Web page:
UEA Completes Highest Elevation HDD in New South Wales, Australia

The Bald Hill Reserve upgrade is a $7.4 million improvement project of the existing Bald Hill viewing area and surrounding reserve. The project is a major investment in the local area and seeks to renew the iconic tourist and aerosport site in Stanwell Tops. It is to be completed in three stages and will include rebuilding the lower car park and installing site services, a new plaza and visitor viewing platform, footpaths, landscaping and street furniture.

The project is being funded through the New South Wales Government’s Restart NSW Illawarra Infrastructure Fund and the Wollongong City Council. The full scope of the works is expected to be completed in mid-2016.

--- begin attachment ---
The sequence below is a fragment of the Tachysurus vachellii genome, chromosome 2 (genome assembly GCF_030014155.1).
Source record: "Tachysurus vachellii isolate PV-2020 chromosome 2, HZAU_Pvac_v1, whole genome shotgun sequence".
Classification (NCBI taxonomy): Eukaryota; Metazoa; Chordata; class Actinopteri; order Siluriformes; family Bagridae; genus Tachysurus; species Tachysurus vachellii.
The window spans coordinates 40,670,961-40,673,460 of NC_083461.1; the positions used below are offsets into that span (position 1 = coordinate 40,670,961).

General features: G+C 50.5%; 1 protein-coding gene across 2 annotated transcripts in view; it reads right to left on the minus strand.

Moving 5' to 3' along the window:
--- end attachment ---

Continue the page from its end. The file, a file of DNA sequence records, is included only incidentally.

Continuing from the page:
UEA Pty Stanwell Tops

Despite the lack of available room the surroundings still made the site bearable

UEA’s Project Scope

The contract works required the design and construction of a sewer pipeline to the new site amenities on Bald Hill. This included the installation of a horizontal directional drilling (HDD) bore from the base of the Bald Hill reserve starting in Chellow Den Avenue, through the hillside itself and exiting at the Stanwell Tops lookout point.

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UEA was contracted to complete the following scope:

  • Design of HDD bore profile to accommodate 121 m of vertical elevation difference

  • Drilling fluid design of drilling product to be used during the HDD works

  • Supply and installation of 345 m of DN75 PN25 HDPE

  • Dewatering management plan

  • Pressure testing of installed main


Techniques Used

  • Utilization of D100 x 120 Vermeer HDD Rig